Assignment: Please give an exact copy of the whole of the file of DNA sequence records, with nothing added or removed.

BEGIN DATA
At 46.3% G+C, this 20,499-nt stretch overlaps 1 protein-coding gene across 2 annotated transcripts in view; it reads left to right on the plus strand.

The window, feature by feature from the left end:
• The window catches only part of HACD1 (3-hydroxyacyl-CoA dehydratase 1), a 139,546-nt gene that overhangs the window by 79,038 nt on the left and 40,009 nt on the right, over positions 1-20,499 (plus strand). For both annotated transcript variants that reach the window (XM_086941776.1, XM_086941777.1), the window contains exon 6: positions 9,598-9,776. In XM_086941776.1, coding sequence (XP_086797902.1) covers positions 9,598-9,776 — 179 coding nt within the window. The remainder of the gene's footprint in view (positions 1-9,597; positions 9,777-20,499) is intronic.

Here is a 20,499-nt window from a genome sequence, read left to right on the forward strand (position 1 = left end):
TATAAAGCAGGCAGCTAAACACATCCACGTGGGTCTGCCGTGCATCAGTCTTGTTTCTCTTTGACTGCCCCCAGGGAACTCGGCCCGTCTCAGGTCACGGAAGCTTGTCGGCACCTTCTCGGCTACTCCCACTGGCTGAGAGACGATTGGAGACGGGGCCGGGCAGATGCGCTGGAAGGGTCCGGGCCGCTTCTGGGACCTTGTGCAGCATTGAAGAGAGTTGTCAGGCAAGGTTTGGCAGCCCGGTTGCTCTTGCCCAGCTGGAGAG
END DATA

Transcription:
At 46.3% G+C, this 20,499-nt stretch overlaps 1 protein-coding gene across 2 annotated transcripts in view; it reads left to right on the plus strand.

The window, feature by feature from the left end:
• The window catches only part of HACD1 (3-hydroxyacyl-CoA dehydratase 1), a 139,546-nt gene that overhangs the window by 79,038 nt on the left and 40,009 nt on the right, over positions 1-20,499 (plus strand). For both annotated transcript variants that reach the window (XM_086941776.1, XM_086941777.1), the window contains exon 6: positions 9,598-9,776. In XM_086941776.1, coding sequence (XP_086797902.1) covers positions 9,598-9,776 — 179 coding nt within the window. The remainder of the gene's footprint in view (positions 1-9,597; positions 9,777-20,499) is intronic.

Here is a 20,499-nt window from a genome sequence, read left to right on the forward strand (position 1 = left end):
TATAAAGCAGGCAGCTAAACACATCCACGTGGGTCTGCCGTGCATCAGTCTTGTTTCTCTTTGACTGCCCCCAGGGAACTCGGCCCGTCTCAGGTCACGGAAGCTTGTCGGCACCTTCTCGGCTACTCCCACTGGCTGAGAGACGATTGGAGACGGGGCCGGGCAGATGCGCTGGAAGGGTCCGGGCCGCTTCTGGGACCTTGTGCAGCATTGAAGAGAGTTGTCAGGCAAGGTTTGGCAGCCCGGTTGCTCTTGCCCAGCTGGAGAG